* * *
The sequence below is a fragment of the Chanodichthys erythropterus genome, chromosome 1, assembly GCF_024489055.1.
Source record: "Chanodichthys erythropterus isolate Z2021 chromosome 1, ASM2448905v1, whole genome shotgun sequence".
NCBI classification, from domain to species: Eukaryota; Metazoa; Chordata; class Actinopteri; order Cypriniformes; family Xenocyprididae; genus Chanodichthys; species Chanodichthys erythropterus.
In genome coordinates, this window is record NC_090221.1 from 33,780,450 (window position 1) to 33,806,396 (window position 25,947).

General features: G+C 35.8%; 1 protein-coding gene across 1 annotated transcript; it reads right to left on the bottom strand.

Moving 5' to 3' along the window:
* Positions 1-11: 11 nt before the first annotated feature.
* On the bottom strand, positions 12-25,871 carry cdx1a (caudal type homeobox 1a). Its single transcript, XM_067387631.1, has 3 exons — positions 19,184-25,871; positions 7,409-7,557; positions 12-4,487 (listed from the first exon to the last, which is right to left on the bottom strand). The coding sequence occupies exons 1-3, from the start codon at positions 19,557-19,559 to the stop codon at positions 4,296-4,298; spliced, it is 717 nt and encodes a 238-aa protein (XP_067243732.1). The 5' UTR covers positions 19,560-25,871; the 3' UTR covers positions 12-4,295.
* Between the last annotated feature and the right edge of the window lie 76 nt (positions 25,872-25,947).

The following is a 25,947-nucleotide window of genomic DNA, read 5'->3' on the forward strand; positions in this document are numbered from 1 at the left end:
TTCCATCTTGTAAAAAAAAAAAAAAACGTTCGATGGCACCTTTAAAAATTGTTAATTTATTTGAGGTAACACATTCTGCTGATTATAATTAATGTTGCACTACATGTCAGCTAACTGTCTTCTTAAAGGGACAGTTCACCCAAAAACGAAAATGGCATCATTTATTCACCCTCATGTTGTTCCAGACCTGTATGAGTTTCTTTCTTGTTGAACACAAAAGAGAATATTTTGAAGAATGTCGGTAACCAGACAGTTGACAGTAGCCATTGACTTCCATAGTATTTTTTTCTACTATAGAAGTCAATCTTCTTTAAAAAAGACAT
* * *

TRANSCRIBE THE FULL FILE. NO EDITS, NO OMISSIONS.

The sequence below is a fragment of the Chanodichthys erythropterus genome, chromosome 1, assembly GCF_024489055.1.
Source record: "Chanodichthys erythropterus isolate Z2021 chromosome 1, ASM2448905v1, whole genome shotgun sequence".
NCBI classification, from domain to species: Eukaryota; Metazoa; Chordata; class Actinopteri; order Cypriniformes; family Xenocyprididae; genus Chanodichthys; species Chanodichthys erythropterus.
In genome coordinates, this window is record NC_090221.1 from 33,780,450 (window position 1) to 33,806,396 (window position 25,947).

General features: G+C 35.8%; 1 protein-coding gene across 1 annotated transcript; it reads right to left on the bottom strand.

Moving 5' to 3' along the window:
* Positions 1-11: 11 nt before the first annotated feature.
* On the bottom strand, positions 12-25,871 carry cdx1a (caudal type homeobox 1a). Its single transcript, XM_067387631.1, has 3 exons — positions 19,184-25,871; positions 7,409-7,557; positions 12-4,487 (listed from the first exon to the last, which is right to left on the bottom strand). The coding sequence occupies exons 1-3, from the start codon at positions 19,557-19,559 to the stop codon at positions 4,296-4,298; spliced, it is 717 nt and encodes a 238-aa protein (XP_067243732.1). The 5' UTR covers positions 19,560-25,871; the 3' UTR covers positions 12-4,295.
* Between the last annotated feature and the right edge of the window lie 76 nt (positions 25,872-25,947).

The following is a 25,947-nucleotide window of genomic DNA, read 5'->3' on the forward strand; positions in this document are numbered from 1 at the left end:
TTCCATCTTGTAAAAAAAAAAAAAAACGTTCGATGGCACCTTTAAAAATTGTTAATTTATTTGAGGTAACACATTCTGCTGATTATAATTAATGTTGCACTACATGTCAGCTAACTGTCTTCTTAAAGGGACAGTTCACCCAAAAACGAAAATGGCATCATTTATTCACCCTCATGTTGTTCCAGACCTGTATGAGTTTCTTTCTTGTTGAACACAAAAGAGAATATTTTGAAGAATGTCGGTAACCAGACAGTTGACAGTAGCCATTGACTTCCATAGTATTTTTTTCTACTATAGAAGTCAATCTTCTTTAAAAAAGACAT